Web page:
The Visitation–Sonnet

When misty twilight shifts to midnight black

then I fear to hear her mournful sighing

outside the window, cries of “bring me back”–

whispers first, but then intensifying.

 

Who is this spirit whose cries so haunt me?

What darkness of the soul fights through the night,

flutters about a flame as if to plea,

fleeing as dawn awakes, sheds rosy light,

 

wondrous–I see but her ghostly image

in her darkling visitations to me,

confusing, the purpose of the scrimmage

of our spirits, hers dead, but not set free.

 

Still, now I know when next she comes again

the light will fade for me–not why, but when.

 

For dVerse, where Björn has asked us to write a sonnet. I find sonnets very difficult to write. This one follows the Shakespearean rhyme scheme, and I hope the meter, too, but with an added twist of gothic sensibility.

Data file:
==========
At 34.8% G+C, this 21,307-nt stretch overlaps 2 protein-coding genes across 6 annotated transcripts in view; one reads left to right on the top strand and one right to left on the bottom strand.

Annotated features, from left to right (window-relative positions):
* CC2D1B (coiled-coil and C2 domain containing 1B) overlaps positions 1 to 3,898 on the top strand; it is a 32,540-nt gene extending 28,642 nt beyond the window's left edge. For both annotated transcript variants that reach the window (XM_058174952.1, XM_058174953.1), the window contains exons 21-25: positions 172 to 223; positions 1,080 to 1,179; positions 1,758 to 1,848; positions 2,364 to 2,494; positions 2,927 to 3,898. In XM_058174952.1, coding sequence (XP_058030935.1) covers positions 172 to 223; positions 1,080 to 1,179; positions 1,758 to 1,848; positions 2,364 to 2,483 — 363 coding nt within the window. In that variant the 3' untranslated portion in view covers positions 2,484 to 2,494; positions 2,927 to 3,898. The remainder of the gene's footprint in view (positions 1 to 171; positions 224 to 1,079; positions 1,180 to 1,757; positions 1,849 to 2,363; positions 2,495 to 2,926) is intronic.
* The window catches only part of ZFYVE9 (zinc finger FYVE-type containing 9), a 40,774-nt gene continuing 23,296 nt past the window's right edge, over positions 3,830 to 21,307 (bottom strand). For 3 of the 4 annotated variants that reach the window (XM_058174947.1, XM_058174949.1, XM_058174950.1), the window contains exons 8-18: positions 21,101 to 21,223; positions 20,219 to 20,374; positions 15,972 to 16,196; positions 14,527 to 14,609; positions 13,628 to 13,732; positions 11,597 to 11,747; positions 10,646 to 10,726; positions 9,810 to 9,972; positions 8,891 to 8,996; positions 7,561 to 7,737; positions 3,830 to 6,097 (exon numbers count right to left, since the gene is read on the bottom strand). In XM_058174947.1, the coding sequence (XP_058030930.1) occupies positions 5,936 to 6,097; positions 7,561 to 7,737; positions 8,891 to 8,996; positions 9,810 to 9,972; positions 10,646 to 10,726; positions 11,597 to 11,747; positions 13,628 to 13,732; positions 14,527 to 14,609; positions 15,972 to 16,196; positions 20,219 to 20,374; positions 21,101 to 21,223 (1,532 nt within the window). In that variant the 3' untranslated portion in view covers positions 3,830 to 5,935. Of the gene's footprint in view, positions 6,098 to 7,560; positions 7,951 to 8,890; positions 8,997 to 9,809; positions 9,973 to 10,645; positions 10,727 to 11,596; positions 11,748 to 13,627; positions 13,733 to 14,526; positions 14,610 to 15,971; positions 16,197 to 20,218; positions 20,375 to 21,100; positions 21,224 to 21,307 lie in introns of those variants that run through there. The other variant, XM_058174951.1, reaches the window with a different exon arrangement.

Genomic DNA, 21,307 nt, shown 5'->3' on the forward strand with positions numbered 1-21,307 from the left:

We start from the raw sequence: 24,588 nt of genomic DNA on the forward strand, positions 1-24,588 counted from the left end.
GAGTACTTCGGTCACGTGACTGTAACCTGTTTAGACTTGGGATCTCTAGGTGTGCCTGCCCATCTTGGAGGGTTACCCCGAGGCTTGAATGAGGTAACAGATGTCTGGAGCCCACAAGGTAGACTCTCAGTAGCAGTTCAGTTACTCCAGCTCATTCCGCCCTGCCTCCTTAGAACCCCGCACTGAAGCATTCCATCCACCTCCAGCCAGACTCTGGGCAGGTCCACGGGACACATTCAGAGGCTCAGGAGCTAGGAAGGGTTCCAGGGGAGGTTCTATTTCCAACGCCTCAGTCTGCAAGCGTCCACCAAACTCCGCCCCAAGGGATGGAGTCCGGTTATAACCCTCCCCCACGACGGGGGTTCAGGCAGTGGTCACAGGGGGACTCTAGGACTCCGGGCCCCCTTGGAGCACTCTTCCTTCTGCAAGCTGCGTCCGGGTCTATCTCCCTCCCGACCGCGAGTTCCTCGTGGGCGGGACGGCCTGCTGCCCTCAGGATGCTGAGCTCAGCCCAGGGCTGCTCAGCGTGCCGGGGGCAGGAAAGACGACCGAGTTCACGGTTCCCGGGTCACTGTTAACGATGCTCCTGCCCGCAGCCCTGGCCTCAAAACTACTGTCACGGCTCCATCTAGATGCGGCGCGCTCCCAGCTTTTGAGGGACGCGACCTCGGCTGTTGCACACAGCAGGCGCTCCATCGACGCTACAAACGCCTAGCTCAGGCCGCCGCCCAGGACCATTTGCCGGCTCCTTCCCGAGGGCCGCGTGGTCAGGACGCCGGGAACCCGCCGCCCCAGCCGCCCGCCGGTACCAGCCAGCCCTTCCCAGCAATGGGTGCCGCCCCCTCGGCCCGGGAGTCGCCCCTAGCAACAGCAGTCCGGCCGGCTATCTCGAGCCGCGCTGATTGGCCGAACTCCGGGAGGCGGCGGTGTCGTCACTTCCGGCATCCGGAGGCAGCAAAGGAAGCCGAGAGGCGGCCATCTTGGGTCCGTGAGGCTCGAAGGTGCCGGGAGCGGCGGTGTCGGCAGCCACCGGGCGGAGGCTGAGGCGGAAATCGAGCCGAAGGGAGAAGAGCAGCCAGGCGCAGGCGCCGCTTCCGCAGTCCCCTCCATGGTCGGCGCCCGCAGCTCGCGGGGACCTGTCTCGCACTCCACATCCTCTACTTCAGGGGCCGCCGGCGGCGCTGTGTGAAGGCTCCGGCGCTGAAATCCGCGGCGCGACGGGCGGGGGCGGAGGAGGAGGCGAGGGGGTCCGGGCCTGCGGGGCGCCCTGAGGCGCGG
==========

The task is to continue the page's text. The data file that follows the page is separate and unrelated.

Song of the Stars

Shadows_looking_at_stars

Jess Mann [CC BY-SA 4.0 (http://creativecommons.org/licenses/by-sa/4.0)%5D, via Wikimedia Commons

 

I watched the stars as they danced by,

They glimmered brightly in the sky.

I heard their song, mellifluous,

I heard their song, I thought of us.

 

I heard the lap of river waves,

They touch the edge of muddy graves.

I thought of war and bloody fields,

I thought of death and broken shields.

 

But still your touch remains with me,

Though different skies and stars we see,

Come back to me, before too long,

To watch the stars, to hear their song.

 

This week for her poetry challenge, the ever creative Jane Dougherty asked us to concentrate on sound and meter. I’m not certain I succeeded, but here it is.

The prompt words were: Stars, night, and water. The image is the one above by Jess Mann.